A laboratory requires all of their lab workers and scientists to wear their hair pulled back, wear closed-toed nonslip shoes, wear eye goggles and gloves. And construction workers must wear safety vests, hard hats, and even a harness and helmet. So no matter where a person works, there should be some kind of PPE protocol.
But PPE isn’t the only factor that workplaces consider when creating a safe environment for their workers. There are four other levels or factors that should come before PPE. Here is the complete workplace safety risk solution hierarchy.
The five levels of workplace safety
1st and most important – Remove and eliminate all hazards
Some hazards are just too dangerous to have on a worksite, and they must be removed completely. Workers should never come into contact with this hazard.
2nd and next important – replace the hazard with a suitable substitute
If the hazard is integral to the operation of the workplace and cannot be removed, it must be replaced with a safer alternative.
3rd and next important – Do not allow many others to have access to the hazard. Only trained specialists should be able to deal with the danger.
If a safer alternative cannot be found, then only specialized workers who are trained for this situation can come into contact with the workplace hazard.
The company must train one or more members of staff to maintain and work with the hazard. If there is no one on-site and the hazard needs to be dealt with, they must call in a trained worker or shut down operations until one is scheduled to arrive.
Prevent untrained workers from coming into contact with the hazard by erecting a barrier or an enclosure. Place warnings around the hazard as well.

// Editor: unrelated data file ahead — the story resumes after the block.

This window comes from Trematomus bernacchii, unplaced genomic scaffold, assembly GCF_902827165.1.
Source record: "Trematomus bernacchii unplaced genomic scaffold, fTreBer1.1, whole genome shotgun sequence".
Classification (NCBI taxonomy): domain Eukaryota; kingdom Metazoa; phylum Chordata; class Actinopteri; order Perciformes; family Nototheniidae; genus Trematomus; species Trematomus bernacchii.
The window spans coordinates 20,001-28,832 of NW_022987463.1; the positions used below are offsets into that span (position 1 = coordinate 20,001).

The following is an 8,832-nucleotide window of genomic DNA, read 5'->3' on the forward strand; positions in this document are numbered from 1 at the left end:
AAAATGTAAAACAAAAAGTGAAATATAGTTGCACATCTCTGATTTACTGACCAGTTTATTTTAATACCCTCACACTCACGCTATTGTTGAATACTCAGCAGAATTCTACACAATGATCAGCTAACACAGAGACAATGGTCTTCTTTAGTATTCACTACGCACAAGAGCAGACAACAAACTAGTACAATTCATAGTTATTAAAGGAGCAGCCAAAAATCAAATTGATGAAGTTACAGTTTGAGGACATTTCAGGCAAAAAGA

4th and next important – Educate everyone around the hazard on how to deal with it and protect themselves from it
If the hazard cannot be sectioned off and placed away from workers, then everyone in the workplace must go through a thorough safety briefing on how to deal with the hazard.
The supervisors, managers, and higher levels of administration must create complete workplace safety guides so all of the workers near the hazard can receive proper training. In this case, managers and supervisors must also go through safety training.
5th and least important – PPE to protect against unavoidable hazards and dangers
All workers who work around the vicinity of the hazard must wear the proper safety gear. Anyone who doesn’t wear the gear cannot be allowed to work in the area.
Most workplaces cannot have every single hazard in danger eliminated from the area, so work has never come in contact with it. So they will use a combination of any of these four safety risk hierarchy levels to create a safer environment for everyone working in the area.
Managers and supervisors will provide extensive training so workers can know the proper protocols to keep themselves safe. Supervisors must also provide medical gear in the event of a bodily injury and provide the proper PPE to protect against most workplace dangers.